When I was a young boy I loved a good story. I would dive head first into a book and let the words take me away to all kinds of magical places. It was here I realized I was only limited by my imagination.
I suppose as a 50 year old adult I'm not much different. I still like a good story, but now as a Professional Coach working with leadership teams and individuals, supporting both with their ability to communicate more effectively, it is highly important that we get the story right.
Entering into a conversation armed with misinformation can lead to conflict, misunderstanding and broken trust. And can prove to be very costly.
Yet we do it all the time. Why?
George Bernard Shaw said "The single biggest problem in communication is the illusion that it has taken place." I would add that in fact the illusion could actually be "The Story" we tell ourselves and this is the beginning of where things can go terribly wrong.
Take this scenario for example:
Imagine at work you're tasked with providing a presentation to your boss alongside a colleague of yours who is more senior and more experienced on the topic with each of you being responsible for explaining 50% of the model you have come up with.
The presentation is tomorrow morning at 9am and it's currently 11:30am the day preceding the meeting. You're just wrapping up the final details with your colleague when in a moment of trust and vulnerability you share how nervous you are about tomorrow and that the boss intimidates you.
Your colleague assures you you're going to be fine, even tells you how good you are at what you do and that he has every confidence in the world that you will nail it.
It feels good to hear this and you wrap up the meeting and go on with the rest of your day.
Later that afternoon you happen to notice your colleague walking into the boss's office. And immediately your imagination takes off.
And this is where "The Story" begins.
You see or hear something and your brain immediately starts to fabricate a story.
You hear yourself saying "how could he?!! "He's in there selling me out, informing the boss that I'm nervous and probably not the right person for the position!!!" You have no evidence that this is true but you've seen or heard enough and with your mind racing "the story" begins.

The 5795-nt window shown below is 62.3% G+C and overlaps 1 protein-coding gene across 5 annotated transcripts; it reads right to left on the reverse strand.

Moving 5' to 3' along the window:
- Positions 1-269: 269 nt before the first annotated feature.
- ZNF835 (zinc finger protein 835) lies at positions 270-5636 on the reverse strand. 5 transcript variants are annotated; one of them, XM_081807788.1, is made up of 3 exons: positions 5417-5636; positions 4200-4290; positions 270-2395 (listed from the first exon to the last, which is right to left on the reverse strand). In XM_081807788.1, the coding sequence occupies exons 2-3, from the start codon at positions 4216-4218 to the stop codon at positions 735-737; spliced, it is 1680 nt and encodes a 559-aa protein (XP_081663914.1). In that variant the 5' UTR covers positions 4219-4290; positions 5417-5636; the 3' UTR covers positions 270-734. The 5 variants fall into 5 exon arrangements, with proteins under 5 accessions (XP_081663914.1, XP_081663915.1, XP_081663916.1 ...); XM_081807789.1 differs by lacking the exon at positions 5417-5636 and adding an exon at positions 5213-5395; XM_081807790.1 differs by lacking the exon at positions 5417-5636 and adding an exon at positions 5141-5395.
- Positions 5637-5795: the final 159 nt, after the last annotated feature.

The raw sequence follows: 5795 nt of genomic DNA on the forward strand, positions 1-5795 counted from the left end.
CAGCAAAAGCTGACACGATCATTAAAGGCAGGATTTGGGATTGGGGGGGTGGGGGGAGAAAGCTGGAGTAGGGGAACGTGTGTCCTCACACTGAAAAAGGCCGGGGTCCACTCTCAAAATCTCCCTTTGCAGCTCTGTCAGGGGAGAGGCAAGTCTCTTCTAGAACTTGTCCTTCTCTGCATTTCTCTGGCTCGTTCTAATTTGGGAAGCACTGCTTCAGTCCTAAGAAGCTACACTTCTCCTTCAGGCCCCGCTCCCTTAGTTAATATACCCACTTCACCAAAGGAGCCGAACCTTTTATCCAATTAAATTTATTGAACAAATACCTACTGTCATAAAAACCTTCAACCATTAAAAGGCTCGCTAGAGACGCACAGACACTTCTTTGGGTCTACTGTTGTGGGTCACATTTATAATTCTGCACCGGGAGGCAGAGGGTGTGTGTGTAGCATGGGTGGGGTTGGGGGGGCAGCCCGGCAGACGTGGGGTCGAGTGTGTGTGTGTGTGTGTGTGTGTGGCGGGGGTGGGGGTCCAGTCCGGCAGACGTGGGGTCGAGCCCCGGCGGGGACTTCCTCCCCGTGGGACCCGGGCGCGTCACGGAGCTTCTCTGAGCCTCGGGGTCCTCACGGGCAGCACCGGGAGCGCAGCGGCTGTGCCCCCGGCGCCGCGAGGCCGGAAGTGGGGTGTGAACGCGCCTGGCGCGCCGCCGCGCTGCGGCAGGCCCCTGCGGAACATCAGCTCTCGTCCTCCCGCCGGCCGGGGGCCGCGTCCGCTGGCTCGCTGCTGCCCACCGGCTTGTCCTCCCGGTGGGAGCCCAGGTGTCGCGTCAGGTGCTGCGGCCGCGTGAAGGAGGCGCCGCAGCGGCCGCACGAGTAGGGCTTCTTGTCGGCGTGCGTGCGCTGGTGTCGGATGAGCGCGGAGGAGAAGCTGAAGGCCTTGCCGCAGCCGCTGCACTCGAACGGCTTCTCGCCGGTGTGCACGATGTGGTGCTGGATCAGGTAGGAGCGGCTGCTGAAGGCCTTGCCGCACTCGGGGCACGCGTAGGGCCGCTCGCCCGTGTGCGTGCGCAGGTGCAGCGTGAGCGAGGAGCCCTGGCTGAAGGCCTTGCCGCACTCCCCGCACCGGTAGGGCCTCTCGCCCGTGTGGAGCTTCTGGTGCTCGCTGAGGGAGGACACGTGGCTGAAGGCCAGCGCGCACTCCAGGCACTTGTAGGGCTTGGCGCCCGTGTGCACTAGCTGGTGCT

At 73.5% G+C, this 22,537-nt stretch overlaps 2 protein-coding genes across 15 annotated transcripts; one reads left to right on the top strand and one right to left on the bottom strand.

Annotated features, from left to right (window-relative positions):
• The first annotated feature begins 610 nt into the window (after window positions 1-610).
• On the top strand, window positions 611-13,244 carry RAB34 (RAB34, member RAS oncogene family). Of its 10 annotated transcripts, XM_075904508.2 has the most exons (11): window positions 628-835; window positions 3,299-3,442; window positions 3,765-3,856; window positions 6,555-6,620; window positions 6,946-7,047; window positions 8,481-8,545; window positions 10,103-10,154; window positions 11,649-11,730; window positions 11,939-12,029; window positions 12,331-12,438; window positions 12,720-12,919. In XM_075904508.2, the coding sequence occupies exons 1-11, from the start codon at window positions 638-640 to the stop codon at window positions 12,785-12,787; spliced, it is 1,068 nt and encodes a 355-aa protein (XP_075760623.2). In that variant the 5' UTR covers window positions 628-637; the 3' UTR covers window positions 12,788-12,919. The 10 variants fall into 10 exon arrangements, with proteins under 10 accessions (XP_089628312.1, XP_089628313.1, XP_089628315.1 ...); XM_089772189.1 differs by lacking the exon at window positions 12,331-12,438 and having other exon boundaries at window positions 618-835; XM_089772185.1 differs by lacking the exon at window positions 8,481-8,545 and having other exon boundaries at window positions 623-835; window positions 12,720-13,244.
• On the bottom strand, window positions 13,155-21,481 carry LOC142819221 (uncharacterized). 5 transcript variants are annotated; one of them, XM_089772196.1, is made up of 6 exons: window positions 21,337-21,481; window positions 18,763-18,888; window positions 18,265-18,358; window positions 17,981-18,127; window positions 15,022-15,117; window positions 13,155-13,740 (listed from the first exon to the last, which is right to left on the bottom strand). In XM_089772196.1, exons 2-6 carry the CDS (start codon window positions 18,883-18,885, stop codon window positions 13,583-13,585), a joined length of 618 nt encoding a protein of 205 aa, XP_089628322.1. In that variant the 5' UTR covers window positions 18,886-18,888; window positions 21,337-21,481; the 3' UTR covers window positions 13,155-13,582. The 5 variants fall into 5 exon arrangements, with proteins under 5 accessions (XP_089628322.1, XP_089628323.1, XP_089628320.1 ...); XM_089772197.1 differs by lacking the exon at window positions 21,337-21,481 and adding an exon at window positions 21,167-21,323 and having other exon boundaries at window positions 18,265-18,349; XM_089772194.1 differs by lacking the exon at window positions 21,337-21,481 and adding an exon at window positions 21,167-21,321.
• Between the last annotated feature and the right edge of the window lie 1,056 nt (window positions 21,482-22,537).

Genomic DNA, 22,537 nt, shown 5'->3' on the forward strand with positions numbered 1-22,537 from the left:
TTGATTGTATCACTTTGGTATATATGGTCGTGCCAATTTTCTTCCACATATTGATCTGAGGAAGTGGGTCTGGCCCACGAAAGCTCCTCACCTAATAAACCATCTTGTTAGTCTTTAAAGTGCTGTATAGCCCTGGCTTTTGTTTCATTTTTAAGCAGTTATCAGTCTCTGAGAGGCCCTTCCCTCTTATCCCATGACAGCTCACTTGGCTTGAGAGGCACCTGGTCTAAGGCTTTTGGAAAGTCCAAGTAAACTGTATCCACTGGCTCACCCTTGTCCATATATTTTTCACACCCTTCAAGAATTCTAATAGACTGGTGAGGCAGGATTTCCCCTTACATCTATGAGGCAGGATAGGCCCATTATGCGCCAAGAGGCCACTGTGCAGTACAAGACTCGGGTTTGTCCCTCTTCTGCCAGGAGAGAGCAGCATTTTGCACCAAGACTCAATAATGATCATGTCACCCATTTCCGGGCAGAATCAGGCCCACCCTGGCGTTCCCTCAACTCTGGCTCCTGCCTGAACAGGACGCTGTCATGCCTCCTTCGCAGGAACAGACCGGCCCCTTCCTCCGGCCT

You feel angry, hurt or betrayed. Perhaps frustrated or belittled and this leads you on a path to act in one of two ways. You either go silent or you go violent.
Let's look at both:
Silent: You're sitting at your desk in full-blown disbelief as to what you are witnessing and your "story" is running wild. As your colleague leaves the boss's office he walks by and says "see you tomorrow partner."
You don't answer. In fact you can't even find it within yourself to look up and make eye contact with him.
He's confused. Earlier that day the two of you had really connected talking back and forth and laughing as you worked together on the presentation. When he asks what's wrong you simply reply "nothing, I'm just tired." (Anybody relate to this statement?) You're not willing to engage in what you assume will be a conversation that will lead to conflict so you go silent saying nothing at all instead choosing to hold your true feelings in.
This hurts the relationship.
Violence: You're sitting at your desk in full-blown disbelief as to what you are witnessing and your story is running wild. As your colleague leaves the boss's office he walks by and says "see you tomorrow partner."
But this time you let him have it with both barrels. "How could you?" you ask. "I told you in confidence that I was nervous and intimidated by the boss, and the first chance you had you went into his office and sold me out." "Don't try to deny it, I saw you and even overheard you mention my name." (Can anybody relate to this statement?)
This hurts the relationship.
In both cases "the story" you told yourself led you to act with either silence or violence. But your story wasn't based on fact. It was fabricated by what you thought you saw or heard leading your mind to fill in the rest.
The actual true story here was that when your teammate was talking to the boss he was actually telling him how excited he was to be working with you and was getting final confirmation they had the meeting room booked and that everything was a go for tomorrow.
How might knowing the real facts have changed your "story," and how you felt and then acted?
How might having had the real facts have helped you avoid conflict in this case and saved you from saying something that might have broken trust and damaged the relationship?
Find out in my next newsletter, as we'll talk more about how to uncover the real story even when your mind is racing.
Or if you can't wait attend my next "Communicate for Success" workshop being held Saturday, July 4th in Edmonton. See the details below for location, times and how to register.
Stories are great. I tell them all the time, but when communicating make sure "your story" is based on facts and avoid unwanted consequences.
Life is too short to assume. Get clarity and play strong!